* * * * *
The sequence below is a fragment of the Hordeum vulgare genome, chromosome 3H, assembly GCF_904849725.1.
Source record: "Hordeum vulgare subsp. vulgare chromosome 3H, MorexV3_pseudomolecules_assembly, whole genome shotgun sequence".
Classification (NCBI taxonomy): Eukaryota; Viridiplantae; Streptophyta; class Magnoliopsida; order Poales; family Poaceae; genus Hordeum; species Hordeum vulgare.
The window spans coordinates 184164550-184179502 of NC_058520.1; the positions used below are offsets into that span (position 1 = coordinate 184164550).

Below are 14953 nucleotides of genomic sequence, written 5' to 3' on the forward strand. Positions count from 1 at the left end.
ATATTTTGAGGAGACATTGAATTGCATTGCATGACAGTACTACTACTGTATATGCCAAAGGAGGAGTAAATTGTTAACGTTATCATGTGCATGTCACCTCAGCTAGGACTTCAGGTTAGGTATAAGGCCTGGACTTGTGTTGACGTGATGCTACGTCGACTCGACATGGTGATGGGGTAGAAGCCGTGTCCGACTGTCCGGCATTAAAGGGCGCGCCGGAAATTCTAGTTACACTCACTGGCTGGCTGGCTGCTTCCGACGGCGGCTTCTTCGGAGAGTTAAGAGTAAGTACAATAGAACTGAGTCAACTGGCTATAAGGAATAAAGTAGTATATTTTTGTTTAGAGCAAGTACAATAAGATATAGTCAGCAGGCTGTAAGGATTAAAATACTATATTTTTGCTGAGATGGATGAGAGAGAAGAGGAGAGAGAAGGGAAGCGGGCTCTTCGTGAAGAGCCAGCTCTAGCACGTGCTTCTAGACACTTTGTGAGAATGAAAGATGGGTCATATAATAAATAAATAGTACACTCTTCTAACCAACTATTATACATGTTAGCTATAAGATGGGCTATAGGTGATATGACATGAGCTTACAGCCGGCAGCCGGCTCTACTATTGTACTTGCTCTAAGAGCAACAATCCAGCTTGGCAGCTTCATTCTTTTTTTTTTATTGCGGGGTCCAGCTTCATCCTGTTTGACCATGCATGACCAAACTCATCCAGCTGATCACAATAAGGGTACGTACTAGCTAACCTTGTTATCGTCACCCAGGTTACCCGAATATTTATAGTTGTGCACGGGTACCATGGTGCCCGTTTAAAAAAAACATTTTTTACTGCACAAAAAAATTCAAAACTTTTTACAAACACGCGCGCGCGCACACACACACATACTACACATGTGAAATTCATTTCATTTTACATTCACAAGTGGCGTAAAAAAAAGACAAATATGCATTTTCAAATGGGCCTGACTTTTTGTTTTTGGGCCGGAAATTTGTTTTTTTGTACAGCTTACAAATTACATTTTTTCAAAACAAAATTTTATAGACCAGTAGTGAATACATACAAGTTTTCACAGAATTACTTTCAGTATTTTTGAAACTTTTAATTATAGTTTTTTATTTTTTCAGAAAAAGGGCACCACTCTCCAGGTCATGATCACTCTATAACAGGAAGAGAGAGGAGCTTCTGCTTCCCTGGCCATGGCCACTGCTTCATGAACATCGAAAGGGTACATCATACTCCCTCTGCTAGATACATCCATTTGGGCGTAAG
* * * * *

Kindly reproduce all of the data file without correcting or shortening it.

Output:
The sequence below is a fragment of the Hordeum vulgare genome, chromosome 3H, assembly GCF_904849725.1.
Source record: "Hordeum vulgare subsp. vulgare chromosome 3H, MorexV3_pseudomolecules_assembly, whole genome shotgun sequence".
Classification (NCBI taxonomy): Eukaryota; Viridiplantae; Streptophyta; class Magnoliopsida; order Poales; family Poaceae; genus Hordeum; species Hordeum vulgare.
The window spans coordinates 184164550-184179502 of NC_058520.1; the positions used below are offsets into that span (position 1 = coordinate 184164550).

Below are 14953 nucleotides of genomic sequence, written 5' to 3' on the forward strand. Positions count from 1 at the left end.
ATATTTTGAGGAGACATTGAATTGCATTGCATGACAGTACTACTACTGTATATGCCAAAGGAGGAGTAAATTGTTAACGTTATCATGTGCATGTCACCTCAGCTAGGACTTCAGGTTAGGTATAAGGCCTGGACTTGTGTTGACGTGATGCTACGTCGACTCGACATGGTGATGGGGTAGAAGCCGTGTCCGACTGTCCGGCATTAAAGGGCGCGCCGGAAATTCTAGTTACACTCACTGGCTGGCTGGCTGCTTCCGACGGCGGCTTCTTCGGAGAGTTAAGAGTAAGTACAATAGAACTGAGTCAACTGGCTATAAGGAATAAAGTAGTATATTTTTGTTTAGAGCAAGTACAATAAGATATAGTCAGCAGGCTGTAAGGATTAAAATACTATATTTTTGCTGAGATGGATGAGAGAGAAGAGGAGAGAGAAGGGAAGCGGGCTCTTCGTGAAGAGCCAGCTCTAGCACGTGCTTCTAGACACTTTGTGAGAATGAAAGATGGGTCATATAATAAATAAATAGTACACTCTTCTAACCAACTATTATACATGTTAGCTATAAGATGGGCTATAGGTGATATGACATGAGCTTACAGCCGGCAGCCGGCTCTACTATTGTACTTGCTCTAAGAGCAACAATCCAGCTTGGCAGCTTCATTCTTTTTTTTTTATTGCGGGGTCCAGCTTCATCCTGTTTGACCATGCATGACCAAACTCATCCAGCTGATCACAATAAGGGTACGTACTAGCTAACCTTGTTATCGTCACCCAGGTTACCCGAATATTTATAGTTGTGCACGGGTACCATGGTGCCCGTTTAAAAAAAACATTTTTTACTGCACAAAAAAATTCAAAACTTTTTACAAACACGCGCGCGCGCACACACACACATACTACACATGTGAAATTCATTTCATTTTACATTCACAAGTGGCGTAAAAAAAAGACAAATATGCATTTTCAAATGGGCCTGACTTTTTGTTTTTGGGCCGGAAATTTGTTTTTTTGTACAGCTTACAAATTACATTTTTTCAAAACAAAATTTTATAGACCAGTAGTGAATACATACAAGTTTTCACAGAATTACTTTCAGTATTTTTGAAACTTTTAATTATAGTTTTTTATTTTTTCAGAAAAAGGGCACCACTCTCCAGGTCATGATCACTCTATAACAGGAAGAGAGAGGAGCTTCTGCTTCCCTGGCCATGGCCACTGCTTCATGAACATCGAAAGGGTACATCATACTCCCTCTGCTAGATACATCCATTTGGGCGTAAG